ANZCO Foods has just released its annual result for the 15 month period ended 31 December which shows a reduced profit compared with its 12 month 2014 performance, notes Allan Barber. Pre-tax net profit was $5.702 million ($7.128 million in 2014) while net profit after tax was $4.49 million, down more than 50 percent on the equivalent 2014 result which included part of the tax benefit from the 2012 loss.
Notable features of the result were a large increase in inventory and in current bank debt which can be partly explained by the purchase of the remaining 50 percent of Five Star Beef and the effect of the December quarter. However, these factors do not seem to explain fully the extent of the increase.
Despite the pre-tax profits achieved in the last three years, these are almost exactly equal to the size of the loss in 2012, coming within $200,000 of each other. ANZCO has a proud record of making a profit every year except one since the turn of the century, but a look at the last 16 annual results shows a steady downward trend since 2004 except for upward blips in 2008 and 2013.
During the early part of the century, ANZCO’s turnover was well below $1 billion, but its profits ranged from $10 million to as high as $27 million. However, with the exception of a profit of $15.634 million in 2008 and $12.22 million in 2013, the final after tax profits have fluctuated at a lower level between $406,000 and $7.6 million. The return on shareholders funds have also deteriorated as the turnover and capital employed in the business have increased. In the latest year, the return on funds was 2.06 percent compared with a peak of 25 percent in 2001.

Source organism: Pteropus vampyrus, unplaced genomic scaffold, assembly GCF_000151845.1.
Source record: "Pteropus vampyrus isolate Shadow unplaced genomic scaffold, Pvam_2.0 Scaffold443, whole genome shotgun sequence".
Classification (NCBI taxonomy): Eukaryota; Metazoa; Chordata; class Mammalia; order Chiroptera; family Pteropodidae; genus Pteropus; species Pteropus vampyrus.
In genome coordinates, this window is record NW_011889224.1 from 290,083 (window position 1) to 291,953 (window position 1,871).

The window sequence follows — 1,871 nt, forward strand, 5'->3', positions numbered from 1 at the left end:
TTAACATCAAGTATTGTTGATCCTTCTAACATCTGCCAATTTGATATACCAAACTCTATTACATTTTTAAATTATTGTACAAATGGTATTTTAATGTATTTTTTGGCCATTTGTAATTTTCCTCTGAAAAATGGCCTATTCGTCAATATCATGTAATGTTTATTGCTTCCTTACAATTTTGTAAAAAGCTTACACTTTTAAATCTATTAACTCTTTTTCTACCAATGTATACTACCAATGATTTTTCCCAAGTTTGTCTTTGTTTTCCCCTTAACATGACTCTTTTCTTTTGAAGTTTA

ANZCO Foods became a subsidiary of Itoham Foods in February 2015 when the shareholding increased from 48.25 percent to 65 percent, hence the change in financial year to match that of the parent company. To this point, there does not appear to have been any change in the composition of the board which still has three directors representing the Japanese parent, Itoham Foods, and minority shareholder Nippon Suisa Kaisha.
However, in spite of the fact this has been a very longstanding relationship and investment, the inescapable conclusion must be that Itoham would like to exert more influence on the company’s performance which appears to be in something of a rut. The current season for the industry as a whole is challenging which suggests 2016 may not be any better than 2015.